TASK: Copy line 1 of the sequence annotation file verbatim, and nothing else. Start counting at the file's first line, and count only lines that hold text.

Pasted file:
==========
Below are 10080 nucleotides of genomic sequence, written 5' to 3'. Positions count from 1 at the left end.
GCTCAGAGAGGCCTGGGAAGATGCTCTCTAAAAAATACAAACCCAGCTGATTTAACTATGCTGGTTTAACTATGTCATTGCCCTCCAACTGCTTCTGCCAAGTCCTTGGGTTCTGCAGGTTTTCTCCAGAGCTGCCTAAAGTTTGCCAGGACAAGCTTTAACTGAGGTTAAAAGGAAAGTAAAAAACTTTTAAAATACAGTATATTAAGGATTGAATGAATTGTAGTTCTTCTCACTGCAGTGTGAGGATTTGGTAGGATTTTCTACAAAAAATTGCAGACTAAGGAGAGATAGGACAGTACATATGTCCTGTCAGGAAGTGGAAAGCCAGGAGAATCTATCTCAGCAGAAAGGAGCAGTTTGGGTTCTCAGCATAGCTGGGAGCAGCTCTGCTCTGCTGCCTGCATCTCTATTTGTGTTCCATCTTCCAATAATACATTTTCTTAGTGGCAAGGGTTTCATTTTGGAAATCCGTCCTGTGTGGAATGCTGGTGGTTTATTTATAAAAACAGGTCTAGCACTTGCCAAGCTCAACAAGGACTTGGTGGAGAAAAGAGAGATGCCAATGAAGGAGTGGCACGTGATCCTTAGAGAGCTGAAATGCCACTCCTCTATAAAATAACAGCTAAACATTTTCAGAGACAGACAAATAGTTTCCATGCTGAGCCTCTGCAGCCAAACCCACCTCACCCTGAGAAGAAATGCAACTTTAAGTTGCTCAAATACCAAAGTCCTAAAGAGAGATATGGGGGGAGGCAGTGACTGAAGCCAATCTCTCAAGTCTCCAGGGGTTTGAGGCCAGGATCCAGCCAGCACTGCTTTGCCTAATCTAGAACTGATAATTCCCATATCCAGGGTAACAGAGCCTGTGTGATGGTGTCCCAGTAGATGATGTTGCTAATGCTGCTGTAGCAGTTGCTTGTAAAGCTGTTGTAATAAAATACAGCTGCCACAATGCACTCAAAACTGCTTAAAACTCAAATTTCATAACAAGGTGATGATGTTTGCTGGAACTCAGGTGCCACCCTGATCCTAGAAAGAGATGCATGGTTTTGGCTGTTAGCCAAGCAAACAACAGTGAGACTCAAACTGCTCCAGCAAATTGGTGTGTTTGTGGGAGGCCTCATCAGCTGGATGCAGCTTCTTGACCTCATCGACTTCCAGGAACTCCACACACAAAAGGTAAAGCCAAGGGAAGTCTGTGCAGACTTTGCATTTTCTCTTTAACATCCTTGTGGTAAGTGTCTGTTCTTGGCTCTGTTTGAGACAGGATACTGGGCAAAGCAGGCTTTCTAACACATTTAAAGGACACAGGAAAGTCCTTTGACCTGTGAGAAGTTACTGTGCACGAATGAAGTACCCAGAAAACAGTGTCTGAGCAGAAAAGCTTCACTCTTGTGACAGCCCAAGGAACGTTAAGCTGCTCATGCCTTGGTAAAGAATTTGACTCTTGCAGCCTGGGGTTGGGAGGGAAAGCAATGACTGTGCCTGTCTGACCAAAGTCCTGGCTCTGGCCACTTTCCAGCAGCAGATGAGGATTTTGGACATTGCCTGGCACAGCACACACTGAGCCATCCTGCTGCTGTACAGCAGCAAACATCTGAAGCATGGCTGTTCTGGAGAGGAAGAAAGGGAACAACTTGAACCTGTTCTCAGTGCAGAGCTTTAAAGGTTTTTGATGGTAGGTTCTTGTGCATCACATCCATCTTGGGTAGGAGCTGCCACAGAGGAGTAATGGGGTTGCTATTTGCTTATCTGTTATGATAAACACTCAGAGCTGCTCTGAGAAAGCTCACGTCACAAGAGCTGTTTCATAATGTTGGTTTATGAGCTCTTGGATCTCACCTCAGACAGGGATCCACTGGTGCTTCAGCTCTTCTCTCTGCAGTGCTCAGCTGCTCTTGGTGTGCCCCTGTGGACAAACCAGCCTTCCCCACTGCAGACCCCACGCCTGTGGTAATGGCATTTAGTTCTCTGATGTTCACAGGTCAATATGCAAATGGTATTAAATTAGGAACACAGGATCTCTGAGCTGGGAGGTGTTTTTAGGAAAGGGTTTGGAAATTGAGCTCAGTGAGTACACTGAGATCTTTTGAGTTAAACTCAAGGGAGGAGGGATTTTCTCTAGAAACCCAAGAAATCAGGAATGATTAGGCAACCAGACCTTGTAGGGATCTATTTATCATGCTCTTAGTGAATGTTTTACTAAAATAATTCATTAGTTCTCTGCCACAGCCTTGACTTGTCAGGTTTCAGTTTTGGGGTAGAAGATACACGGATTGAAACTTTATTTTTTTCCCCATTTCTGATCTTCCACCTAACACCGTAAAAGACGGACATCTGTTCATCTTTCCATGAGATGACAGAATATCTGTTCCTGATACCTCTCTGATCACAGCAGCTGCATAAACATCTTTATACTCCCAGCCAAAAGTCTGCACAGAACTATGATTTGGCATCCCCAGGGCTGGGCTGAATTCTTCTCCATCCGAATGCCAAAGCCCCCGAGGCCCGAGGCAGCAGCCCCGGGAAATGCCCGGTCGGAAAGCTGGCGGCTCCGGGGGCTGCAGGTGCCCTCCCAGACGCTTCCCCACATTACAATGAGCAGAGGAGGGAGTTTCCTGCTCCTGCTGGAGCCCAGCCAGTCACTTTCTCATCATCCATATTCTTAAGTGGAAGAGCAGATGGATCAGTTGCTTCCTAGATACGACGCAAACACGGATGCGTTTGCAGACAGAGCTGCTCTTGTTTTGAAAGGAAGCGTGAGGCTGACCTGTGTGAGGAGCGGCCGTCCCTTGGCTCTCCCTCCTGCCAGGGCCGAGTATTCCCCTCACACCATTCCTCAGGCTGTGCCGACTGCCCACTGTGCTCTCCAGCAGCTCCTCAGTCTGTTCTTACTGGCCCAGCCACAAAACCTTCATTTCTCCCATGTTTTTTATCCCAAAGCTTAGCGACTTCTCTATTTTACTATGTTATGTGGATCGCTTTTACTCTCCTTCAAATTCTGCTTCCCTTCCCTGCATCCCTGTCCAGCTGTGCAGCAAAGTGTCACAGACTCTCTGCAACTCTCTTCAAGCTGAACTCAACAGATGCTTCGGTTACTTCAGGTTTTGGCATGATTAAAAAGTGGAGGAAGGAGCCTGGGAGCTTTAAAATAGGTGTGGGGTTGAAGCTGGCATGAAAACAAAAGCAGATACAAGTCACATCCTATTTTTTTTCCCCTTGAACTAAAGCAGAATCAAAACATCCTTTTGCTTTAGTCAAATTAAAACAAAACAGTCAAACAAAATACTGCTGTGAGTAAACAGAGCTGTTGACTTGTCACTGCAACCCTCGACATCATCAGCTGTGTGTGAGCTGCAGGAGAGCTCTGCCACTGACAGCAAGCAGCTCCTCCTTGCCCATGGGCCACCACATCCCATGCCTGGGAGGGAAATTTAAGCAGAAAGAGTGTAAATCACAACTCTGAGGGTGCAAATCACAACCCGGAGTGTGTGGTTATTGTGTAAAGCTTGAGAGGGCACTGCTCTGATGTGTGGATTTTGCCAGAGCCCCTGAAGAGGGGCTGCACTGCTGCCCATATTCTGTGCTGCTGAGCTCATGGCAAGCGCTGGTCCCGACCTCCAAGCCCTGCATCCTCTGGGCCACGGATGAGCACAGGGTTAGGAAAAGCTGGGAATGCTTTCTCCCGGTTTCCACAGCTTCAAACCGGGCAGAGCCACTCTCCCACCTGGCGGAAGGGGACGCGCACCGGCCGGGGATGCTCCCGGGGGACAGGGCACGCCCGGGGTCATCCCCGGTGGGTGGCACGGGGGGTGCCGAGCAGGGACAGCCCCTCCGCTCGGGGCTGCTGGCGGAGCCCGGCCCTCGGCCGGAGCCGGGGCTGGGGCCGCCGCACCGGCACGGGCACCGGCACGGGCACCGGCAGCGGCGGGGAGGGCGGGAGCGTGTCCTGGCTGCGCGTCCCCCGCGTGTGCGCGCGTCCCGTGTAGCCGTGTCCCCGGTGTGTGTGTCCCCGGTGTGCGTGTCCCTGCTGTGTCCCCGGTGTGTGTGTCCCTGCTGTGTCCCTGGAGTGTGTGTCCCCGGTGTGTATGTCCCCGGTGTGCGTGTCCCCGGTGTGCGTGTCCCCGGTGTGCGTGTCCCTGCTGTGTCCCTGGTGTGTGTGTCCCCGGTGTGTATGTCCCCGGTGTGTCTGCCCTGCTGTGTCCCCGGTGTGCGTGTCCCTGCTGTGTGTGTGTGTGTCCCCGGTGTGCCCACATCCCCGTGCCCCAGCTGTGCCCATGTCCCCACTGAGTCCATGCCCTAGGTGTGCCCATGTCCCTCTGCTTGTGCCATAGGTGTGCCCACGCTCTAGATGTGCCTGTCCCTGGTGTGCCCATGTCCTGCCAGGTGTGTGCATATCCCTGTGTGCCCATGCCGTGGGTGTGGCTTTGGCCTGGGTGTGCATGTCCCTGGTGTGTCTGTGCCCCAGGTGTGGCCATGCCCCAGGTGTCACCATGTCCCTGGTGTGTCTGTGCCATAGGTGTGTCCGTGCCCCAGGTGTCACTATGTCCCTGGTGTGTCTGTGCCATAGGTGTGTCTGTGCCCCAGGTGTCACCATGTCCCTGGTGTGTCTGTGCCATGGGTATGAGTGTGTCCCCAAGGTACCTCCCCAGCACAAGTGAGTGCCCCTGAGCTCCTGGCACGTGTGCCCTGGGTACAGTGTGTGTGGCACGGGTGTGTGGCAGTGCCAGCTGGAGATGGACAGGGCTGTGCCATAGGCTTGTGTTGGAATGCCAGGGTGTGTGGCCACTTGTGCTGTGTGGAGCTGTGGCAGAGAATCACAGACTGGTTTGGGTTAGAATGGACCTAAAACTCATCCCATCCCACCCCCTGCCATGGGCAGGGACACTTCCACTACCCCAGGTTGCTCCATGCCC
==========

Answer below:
Below are 10080 nucleotides of genomic sequence, written 5' to 3'. Positions count from 1 at the left end.